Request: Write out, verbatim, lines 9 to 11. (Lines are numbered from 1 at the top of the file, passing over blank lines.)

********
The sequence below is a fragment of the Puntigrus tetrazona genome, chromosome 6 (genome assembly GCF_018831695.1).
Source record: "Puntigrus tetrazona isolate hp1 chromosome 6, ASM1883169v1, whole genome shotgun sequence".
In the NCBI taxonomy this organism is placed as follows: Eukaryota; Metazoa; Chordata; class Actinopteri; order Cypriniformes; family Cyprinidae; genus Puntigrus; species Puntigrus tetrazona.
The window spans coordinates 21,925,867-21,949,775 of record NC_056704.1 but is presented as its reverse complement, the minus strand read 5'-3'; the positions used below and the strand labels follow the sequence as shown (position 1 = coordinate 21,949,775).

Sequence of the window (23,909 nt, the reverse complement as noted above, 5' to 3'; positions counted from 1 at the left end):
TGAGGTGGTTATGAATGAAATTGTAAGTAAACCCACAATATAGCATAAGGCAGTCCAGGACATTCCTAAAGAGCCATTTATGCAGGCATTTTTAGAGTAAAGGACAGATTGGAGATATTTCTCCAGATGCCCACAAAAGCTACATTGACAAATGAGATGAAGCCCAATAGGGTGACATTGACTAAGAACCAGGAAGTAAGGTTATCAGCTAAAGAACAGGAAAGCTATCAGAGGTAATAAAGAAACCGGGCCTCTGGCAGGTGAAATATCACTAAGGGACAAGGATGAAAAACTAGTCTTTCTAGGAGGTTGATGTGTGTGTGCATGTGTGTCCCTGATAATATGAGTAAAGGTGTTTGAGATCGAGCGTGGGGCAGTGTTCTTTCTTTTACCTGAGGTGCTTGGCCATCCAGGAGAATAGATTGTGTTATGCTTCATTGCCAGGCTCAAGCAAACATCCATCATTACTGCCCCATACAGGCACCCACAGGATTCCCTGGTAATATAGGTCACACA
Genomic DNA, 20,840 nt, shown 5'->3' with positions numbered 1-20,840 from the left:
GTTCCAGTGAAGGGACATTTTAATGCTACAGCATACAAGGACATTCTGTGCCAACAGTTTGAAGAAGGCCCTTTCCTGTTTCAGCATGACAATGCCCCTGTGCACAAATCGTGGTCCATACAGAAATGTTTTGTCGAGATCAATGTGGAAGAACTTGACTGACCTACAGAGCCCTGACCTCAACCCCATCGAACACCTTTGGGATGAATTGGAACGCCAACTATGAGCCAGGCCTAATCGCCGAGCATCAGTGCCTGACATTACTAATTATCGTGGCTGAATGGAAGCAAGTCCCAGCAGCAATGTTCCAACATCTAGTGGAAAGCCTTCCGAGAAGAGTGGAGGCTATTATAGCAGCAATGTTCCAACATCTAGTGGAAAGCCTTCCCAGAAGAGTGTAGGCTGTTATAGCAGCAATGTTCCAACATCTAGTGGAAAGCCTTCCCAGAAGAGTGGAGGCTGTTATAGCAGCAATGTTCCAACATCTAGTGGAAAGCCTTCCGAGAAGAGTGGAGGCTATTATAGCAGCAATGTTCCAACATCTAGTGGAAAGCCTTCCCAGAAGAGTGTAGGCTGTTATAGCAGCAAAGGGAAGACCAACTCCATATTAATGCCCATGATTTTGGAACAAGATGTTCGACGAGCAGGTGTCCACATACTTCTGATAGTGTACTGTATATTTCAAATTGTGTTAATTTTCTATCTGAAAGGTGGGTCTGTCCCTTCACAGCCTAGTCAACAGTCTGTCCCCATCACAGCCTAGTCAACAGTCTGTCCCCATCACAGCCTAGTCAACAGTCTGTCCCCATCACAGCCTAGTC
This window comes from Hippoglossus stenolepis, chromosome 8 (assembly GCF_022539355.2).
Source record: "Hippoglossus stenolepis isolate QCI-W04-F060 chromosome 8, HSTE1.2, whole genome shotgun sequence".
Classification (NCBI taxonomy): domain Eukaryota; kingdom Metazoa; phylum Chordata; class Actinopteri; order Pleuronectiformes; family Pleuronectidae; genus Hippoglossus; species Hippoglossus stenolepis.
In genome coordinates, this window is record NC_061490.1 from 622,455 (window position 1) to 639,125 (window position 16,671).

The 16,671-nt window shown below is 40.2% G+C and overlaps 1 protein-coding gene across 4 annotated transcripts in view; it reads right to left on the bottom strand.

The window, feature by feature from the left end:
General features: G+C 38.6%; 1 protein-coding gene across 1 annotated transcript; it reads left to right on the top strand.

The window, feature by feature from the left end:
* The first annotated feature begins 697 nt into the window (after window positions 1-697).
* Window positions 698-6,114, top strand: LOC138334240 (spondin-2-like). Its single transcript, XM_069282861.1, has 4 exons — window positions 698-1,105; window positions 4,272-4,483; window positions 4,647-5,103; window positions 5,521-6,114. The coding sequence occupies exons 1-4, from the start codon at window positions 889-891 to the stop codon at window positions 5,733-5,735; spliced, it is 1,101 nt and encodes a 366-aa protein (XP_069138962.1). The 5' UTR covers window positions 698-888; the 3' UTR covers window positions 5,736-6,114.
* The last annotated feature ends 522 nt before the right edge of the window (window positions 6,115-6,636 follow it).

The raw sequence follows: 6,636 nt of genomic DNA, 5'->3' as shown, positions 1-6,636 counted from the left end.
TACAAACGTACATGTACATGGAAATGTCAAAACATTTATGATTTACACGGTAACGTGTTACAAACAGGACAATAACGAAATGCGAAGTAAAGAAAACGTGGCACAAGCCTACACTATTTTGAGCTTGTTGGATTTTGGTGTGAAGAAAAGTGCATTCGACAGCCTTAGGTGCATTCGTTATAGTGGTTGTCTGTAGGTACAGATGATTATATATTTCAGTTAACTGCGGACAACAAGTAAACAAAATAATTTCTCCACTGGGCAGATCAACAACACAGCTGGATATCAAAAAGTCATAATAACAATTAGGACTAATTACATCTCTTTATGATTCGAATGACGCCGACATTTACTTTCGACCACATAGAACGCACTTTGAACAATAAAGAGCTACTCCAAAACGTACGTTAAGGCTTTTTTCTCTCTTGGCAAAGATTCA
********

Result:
This window comes from Hippoglossus stenolepis, chromosome 8 (assembly GCF_022539355.2).
Source record: "Hippoglossus stenolepis isolate QCI-W04-F060 chromosome 8, HSTE1.2, whole genome shotgun sequence".
Classification (NCBI taxonomy): domain Eukaryota; kingdom Metazoa; phylum Chordata; class Actinopteri; order Pleuronectiformes; family Pleuronectidae; genus Hippoglossus; species Hippoglossus stenolepis.